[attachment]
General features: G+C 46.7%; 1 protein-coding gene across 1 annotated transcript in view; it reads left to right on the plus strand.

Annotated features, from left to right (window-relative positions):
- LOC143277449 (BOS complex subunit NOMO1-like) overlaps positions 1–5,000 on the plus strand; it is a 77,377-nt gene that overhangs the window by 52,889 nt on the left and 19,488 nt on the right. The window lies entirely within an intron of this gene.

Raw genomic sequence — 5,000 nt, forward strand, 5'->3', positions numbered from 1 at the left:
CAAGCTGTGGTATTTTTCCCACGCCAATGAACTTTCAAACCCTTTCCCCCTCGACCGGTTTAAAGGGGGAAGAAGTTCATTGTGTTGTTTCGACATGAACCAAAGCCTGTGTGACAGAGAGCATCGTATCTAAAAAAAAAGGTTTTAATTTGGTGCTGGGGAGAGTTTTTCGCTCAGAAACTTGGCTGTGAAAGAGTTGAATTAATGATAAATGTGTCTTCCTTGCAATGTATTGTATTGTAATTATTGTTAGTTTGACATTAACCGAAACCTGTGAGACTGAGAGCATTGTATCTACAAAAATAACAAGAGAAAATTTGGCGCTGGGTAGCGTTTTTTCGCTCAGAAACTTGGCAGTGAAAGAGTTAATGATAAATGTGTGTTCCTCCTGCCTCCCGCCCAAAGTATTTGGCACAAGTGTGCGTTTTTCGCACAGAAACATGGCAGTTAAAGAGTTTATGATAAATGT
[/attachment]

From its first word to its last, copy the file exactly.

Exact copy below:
General features: G+C 46.7%; 1 protein-coding gene across 1 annotated transcript in view; it reads left to right on the plus strand.

Annotated features, from left to right (window-relative positions):
- LOC143277449 (BOS complex subunit NOMO1-like) overlaps positions 1–5,000 on the plus strand; it is a 77,377-nt gene that overhangs the window by 52,889 nt on the left and 19,488 nt on the right. The window lies entirely within an intron of this gene.

Raw genomic sequence — 5,000 nt, forward strand, 5'->3', positions numbered from 1 at the left:
CAAGCTGTGGTATTTTTCCCACGCCAATGAACTTTCAAACCCTTTCCCCCTCGACCGGTTTAAAGGGGGAAGAAGTTCATTGTGTTGTTTCGACATGAACCAAAGCCTGTGTGACAGAGAGCATCGTATCTAAAAAAAAAGGTTTTAATTTGGTGCTGGGGAGAGTTTTTCGCTCAGAAACTTGGCTGTGAAAGAGTTGAATTAATGATAAATGTGTCTTCCTTGCAATGTATTGTATTGTAATTATTGTTAGTTTGACATTAACCGAAACCTGTGAGACTGAGAGCATTGTATCTACAAAAATAACAAGAGAAAATTTGGCGCTGGGTAGCGTTTTTTCGCTCAGAAACTTGGCAGTGAAAGAGTTAATGATAAATGTGTGTTCCTCCTGCCTCCCGCCCAAAGTATTTGGCACAAGTGTGCGTTTTTCGCACAGAAACATGGCAGTTAAAGAGTTTATGATAAATGT